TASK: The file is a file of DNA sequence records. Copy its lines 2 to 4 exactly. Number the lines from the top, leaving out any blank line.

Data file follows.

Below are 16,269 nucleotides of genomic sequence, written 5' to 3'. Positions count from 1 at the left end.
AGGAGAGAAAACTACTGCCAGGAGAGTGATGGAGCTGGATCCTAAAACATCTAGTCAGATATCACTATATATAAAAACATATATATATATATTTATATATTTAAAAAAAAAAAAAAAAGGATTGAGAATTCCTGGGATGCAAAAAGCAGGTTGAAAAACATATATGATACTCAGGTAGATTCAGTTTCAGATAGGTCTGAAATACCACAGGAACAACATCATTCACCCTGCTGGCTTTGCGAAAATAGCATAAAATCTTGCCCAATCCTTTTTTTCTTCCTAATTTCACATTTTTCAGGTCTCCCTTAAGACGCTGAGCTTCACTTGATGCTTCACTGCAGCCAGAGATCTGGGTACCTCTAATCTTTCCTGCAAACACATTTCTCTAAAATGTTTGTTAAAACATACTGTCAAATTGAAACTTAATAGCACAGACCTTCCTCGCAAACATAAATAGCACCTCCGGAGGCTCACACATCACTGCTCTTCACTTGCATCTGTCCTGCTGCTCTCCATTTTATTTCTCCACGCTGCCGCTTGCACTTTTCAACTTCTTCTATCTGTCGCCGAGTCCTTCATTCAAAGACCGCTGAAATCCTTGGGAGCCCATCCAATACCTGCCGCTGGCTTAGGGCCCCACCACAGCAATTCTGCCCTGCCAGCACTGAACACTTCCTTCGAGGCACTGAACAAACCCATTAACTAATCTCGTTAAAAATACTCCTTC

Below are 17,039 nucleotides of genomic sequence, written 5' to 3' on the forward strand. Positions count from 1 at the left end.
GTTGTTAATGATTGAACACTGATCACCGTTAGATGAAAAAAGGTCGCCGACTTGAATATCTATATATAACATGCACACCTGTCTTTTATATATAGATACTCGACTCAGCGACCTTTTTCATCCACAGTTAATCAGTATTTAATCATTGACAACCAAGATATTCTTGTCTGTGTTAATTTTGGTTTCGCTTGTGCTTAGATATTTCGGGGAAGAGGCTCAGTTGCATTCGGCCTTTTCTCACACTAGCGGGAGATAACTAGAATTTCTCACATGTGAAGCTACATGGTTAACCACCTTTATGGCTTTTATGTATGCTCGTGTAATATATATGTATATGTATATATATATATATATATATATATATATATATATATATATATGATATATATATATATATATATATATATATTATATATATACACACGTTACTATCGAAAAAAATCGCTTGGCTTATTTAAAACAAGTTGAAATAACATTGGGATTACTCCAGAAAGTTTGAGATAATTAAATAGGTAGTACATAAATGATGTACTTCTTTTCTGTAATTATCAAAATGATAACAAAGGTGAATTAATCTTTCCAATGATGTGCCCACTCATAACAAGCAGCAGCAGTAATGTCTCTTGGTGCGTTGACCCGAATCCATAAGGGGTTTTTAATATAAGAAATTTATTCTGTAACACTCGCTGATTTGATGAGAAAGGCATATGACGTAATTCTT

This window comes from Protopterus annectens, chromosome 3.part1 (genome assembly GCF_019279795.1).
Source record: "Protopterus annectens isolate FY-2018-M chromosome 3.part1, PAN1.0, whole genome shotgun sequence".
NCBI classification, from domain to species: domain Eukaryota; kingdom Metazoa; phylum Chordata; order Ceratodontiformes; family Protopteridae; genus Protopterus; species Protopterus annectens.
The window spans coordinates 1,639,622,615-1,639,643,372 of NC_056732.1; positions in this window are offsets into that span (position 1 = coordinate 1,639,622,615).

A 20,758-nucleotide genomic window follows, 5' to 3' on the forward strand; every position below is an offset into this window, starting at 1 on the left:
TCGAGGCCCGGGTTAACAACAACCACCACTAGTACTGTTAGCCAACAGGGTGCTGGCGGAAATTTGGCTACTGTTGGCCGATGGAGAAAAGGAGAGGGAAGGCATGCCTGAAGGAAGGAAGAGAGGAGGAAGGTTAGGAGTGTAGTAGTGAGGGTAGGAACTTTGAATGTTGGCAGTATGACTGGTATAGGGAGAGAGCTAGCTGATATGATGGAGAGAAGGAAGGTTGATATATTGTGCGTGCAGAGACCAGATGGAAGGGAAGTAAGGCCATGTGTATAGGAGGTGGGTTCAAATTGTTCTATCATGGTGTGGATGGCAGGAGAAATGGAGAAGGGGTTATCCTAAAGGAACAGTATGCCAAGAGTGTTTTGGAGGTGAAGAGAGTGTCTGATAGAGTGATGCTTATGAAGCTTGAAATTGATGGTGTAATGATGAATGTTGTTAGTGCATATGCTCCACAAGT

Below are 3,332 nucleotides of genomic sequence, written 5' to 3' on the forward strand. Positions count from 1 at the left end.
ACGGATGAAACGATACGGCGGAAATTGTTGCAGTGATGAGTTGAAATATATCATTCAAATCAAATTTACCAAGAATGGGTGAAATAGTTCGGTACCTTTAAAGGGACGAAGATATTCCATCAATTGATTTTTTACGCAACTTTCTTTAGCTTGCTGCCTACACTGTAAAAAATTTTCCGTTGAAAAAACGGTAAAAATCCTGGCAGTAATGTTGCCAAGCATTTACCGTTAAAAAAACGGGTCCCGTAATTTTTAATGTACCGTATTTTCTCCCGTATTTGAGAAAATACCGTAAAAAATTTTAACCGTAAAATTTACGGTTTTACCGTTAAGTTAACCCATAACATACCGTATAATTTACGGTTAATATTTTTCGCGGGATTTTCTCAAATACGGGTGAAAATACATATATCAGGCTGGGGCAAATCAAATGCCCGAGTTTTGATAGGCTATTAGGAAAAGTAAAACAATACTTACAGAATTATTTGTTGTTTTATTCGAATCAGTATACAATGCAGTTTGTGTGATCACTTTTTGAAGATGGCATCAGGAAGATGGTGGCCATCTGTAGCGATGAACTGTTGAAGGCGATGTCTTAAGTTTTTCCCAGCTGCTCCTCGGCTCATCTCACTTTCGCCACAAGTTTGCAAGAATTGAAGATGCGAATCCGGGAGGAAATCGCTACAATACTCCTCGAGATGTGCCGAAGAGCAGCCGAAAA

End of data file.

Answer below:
AGGAGAGAAAACTACTGCCAGGAGAGTGATGGAGCTGGATCCTAAAACATCTAGTCAGATATCACTATATATAAAAACATATATATATATATTTATATATTTAAAAAAAAAAAAAAAAGGATTGAGAATTCCTGGGATGCAAAAAGCAGGTTGAAAAACATATATGATACTCAGGTAGATTCAGTTTCAGATAGGTCTGAAATACCACAGGAACAACATCATTCACCCTGCTGGCTTTGCGAAAATAGCATAAAATCTTGCCCAATCCTTTTTTTCTTCCTAATTTCACATTTTTCAGGTCTCCCTTAAGACGCTGAGCTTCACTTGATGCTTCACTGCAGCCAGAGATCTGGGTACCTCTAATCTTTCCTGCAAACACATTTCTCTAAAATGTTTGTTAAAACATACTGTCAAATTGAAACTTAATAGCACAGACCTTCCTCGCAAACATAAATAGCACCTCCGGAGGCTCACACATCACTGCTCTTCACTTGCATCTGTCCTGCTGCTCTCCATTTTATTTCTCCACGCTGCCGCTTGCACTTTTCAACTTCTTCTATCTGTCGCCGAGTCCTTCATTCAAAGACCGCTGAAATCCTTGGGAGCCCATCCAATACCTGCCGCTGGCTTAGGGCCCCACCACAGCAATTCTGCCCTGCCAGCACTGAACACTTCCTTCGAGGCACTGAACAAACCCATTAACTAATCTCGTTAAAAATACTCCTTC

Below are 17,039 nucleotides of genomic sequence, written 5' to 3' on the forward strand. Positions count from 1 at the left end.
GTTGTTAATGATTGAACACTGATCACCGTTAGATGAAAAAAGGTCGCCGACTTGAATATCTATATATAACATGCACACCTGTCTTTTATATATAGATACTCGACTCAGCGACCTTTTTCATCCACAGTTAATCAGTATTTAATCATTGACAACCAAGATATTCTTGTCTGTGTTAATTTTGGTTTCGCTTGTGCTTAGATATTTCGGGGAAGAGGCTCAGTTGCATTCGGCCTTTTCTCACACTAGCGGGAGATAACTAGAATTTCTCACATGTGAAGCTACATGGTTAACCACCTTTATGGCTTTTATGTATGCTCGTGTAATATATATGTATATGTATATATATATATATATATATATATATATATATATATATATATGATATATATATATATATATATATATATATTATATATATACACACGTTACTATCGAAAAAAATCGCTTGGCTTATTTAAAACAAGTTGAAATAACATTGGGATTACTCCAGAAAGTTTGAGATAATTAAATAGGTAGTACATAAATGATGTACTTCTTTTCTGTAATTATCAAAATGATAACAAAGGTGAATTAATCTTTCCAATGATGTGCCCACTCATAACAAGCAGCAGCAGTAATGTCTCTTGGTGCGTTGACCCGAATCCATAAGGGGTTTTTAATATAAGAAATTTATTCTGTAACACTCGCTGATTTGATGAGAAAGGCATATGACGTAATTCTT